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Expert Q&A: The Anti-Cancer Diet

An interview with Karen Collins, MS, RD.
By
WebMD Feature
Reviewed by Louise Chang, MD

Keeping track of the foods that prevent – or cause – cancer can get pretty confusing. So to lower your risk, what should you really be doing? Filling up on fiber? Shunning nitrates? Stocking your fridge with only organic vegetables?

We got some concrete answers from Karen Collins, MS, RD, CDN, nutrition advisor for the American Institute for Cancer Research (AICR) in Washington, D.C.

 

Do preservatives, nitrates, food additives, and other food chemicals cause cancer?

You know, we hear a lot of news stories linking various additives and chemicals and food colorings with cancer risk. It’s certainly possible. But at this point, the evidence hasn’t shown any real connection. In fact, some preservatives seem to be antioxidants, which could mean they’re actually protecting us.

I think people can get a little too preoccupied with these theoretical connections when they would be better off focusing on better established ways of reducing their risk of cancer -- weight loss, exercise, and a healthier diet.

Why do fruits, vegetables, and plant foods seem to protect against cancer?

Plant foods probably offer protection in a number of ways. They provide thousands of phytochemicals, which are natural plant compounds. Many are antioxidants, which seem to protect and repair our DNA. Some antioxidants appear to affect cancer cells, controlling how they grow or spread. The vitamins and minerals in vegetables, fruits, whole grains, and beans also help produce and repair DNA and control cell growth.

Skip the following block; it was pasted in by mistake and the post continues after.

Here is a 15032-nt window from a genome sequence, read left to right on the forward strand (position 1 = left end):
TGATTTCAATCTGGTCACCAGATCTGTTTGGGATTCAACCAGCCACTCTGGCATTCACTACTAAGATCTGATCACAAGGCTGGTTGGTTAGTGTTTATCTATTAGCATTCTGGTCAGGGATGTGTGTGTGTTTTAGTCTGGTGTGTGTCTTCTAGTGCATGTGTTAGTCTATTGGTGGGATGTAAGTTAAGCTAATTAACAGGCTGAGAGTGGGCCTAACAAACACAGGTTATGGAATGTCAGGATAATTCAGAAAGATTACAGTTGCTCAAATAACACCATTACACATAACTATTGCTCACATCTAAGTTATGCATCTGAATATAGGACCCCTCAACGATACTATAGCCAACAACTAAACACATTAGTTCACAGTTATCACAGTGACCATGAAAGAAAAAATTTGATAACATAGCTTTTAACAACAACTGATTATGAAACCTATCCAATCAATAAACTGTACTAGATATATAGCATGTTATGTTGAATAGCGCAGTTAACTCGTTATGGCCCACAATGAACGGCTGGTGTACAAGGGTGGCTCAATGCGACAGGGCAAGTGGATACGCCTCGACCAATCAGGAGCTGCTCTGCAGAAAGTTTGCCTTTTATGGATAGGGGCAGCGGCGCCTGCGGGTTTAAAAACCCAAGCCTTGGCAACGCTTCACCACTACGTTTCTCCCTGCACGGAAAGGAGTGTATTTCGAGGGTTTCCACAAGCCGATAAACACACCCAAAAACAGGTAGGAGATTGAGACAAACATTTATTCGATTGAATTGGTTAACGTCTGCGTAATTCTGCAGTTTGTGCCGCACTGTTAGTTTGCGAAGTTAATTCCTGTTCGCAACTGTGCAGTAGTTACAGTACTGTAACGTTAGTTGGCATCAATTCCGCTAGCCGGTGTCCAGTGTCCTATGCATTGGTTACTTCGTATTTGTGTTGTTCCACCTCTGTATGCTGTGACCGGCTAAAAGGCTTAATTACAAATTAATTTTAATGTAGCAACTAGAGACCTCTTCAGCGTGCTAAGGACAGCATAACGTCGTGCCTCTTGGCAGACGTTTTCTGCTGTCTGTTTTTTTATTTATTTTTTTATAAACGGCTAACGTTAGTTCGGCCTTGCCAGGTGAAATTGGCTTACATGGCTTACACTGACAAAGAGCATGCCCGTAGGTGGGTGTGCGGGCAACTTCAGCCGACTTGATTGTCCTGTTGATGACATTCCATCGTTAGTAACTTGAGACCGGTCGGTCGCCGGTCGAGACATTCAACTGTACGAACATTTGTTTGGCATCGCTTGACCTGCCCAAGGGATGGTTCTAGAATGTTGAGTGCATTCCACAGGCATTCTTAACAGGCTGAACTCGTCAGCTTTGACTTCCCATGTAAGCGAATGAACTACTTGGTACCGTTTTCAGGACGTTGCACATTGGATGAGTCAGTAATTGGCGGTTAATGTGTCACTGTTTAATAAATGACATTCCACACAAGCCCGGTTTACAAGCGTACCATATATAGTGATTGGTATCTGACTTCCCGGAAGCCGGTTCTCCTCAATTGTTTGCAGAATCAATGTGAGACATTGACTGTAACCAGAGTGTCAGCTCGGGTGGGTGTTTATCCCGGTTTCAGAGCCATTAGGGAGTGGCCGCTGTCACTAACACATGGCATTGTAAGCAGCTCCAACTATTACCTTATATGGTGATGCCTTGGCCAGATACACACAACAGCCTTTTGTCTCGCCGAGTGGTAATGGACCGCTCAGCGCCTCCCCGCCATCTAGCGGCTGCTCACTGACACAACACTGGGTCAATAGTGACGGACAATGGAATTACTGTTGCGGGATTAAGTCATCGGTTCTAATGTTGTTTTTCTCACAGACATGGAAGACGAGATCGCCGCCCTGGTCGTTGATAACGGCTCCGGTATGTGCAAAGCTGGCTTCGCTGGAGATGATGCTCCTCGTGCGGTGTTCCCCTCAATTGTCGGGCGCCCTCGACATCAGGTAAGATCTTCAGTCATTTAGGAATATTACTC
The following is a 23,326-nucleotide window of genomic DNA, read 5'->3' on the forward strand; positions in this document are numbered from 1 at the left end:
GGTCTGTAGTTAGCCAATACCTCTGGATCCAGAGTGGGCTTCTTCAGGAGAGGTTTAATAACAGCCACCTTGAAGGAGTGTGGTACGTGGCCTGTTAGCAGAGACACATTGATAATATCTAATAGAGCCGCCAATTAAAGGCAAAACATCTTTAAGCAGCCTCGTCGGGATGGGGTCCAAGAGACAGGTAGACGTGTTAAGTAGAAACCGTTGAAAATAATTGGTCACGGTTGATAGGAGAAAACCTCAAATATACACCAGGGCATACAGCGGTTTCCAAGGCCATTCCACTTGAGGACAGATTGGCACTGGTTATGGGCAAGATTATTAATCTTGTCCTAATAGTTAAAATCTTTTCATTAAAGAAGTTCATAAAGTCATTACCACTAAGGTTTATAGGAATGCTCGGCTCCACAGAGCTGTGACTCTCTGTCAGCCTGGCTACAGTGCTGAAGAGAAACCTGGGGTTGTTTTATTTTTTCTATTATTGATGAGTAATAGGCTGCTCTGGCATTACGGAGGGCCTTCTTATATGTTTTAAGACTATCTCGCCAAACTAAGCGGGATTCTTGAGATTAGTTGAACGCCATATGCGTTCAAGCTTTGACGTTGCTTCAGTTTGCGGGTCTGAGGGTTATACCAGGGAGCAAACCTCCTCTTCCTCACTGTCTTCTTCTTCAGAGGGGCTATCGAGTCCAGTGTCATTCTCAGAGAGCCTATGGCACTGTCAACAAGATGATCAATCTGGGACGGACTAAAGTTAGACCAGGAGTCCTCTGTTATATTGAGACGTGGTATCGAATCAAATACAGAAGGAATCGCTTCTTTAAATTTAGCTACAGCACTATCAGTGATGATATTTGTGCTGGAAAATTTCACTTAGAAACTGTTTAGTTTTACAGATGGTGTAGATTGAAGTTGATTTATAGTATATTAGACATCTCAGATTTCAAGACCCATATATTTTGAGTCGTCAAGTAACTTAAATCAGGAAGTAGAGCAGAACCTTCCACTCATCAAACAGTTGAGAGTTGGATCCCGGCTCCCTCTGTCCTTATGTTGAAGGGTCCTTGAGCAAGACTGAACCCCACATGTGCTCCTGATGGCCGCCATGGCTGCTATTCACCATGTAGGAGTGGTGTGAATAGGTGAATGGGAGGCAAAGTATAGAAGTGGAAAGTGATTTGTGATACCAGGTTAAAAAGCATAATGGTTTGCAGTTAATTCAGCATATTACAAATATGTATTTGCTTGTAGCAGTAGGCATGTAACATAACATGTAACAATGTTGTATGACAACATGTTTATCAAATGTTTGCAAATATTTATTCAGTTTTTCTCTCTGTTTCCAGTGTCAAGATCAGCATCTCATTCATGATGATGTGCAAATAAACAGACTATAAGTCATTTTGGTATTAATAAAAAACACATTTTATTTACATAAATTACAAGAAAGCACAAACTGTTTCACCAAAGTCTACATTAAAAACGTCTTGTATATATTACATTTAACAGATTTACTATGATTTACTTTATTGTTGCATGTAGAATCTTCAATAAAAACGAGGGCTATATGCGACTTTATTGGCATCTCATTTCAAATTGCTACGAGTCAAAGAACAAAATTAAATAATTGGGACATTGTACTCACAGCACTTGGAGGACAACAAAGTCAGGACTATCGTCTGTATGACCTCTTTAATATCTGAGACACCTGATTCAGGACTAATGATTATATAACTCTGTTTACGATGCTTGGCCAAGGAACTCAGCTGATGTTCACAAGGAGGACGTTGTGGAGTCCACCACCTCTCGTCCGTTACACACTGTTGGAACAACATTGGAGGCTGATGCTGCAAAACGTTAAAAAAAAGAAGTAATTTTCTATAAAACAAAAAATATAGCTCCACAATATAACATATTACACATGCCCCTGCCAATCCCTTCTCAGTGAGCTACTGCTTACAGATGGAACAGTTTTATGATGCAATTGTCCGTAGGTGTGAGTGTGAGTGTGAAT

Some foods can have a more direct effect on specific types of cancer. For instance, plant foods contain fiber, which seems to lower the risk of colon cancer.

There’s also an indirect benefit to eating whole foods that are low in fat. They tend to be less calorically dense, so we can fill up on them without getting so many calories.

Are organic foods the best defense against cancer?

Eating organic foods is fine as an option, but it’s not necessarily preferable in terms of lowering cancer risk. You can find studies showing that organic foods are higher in nutrients and protective phytochemicals, but you can find just as many showing they're not. Although people worry about pesticide residues, not all conventionally grown, nonorganic crops contain them. Of those that do, less than 1% have them in amounts above the current strict tolerance levels.

If you prefer organic, that’s fine. But organic fruits and vegetables do cost more. So if you’re eating fewer fruits and vegetables just so you can afford buying them organic, that’s not a good idea. People shouldn’t feel like they’re putting themselves at risk if they’re eating conventionally grown foods. 

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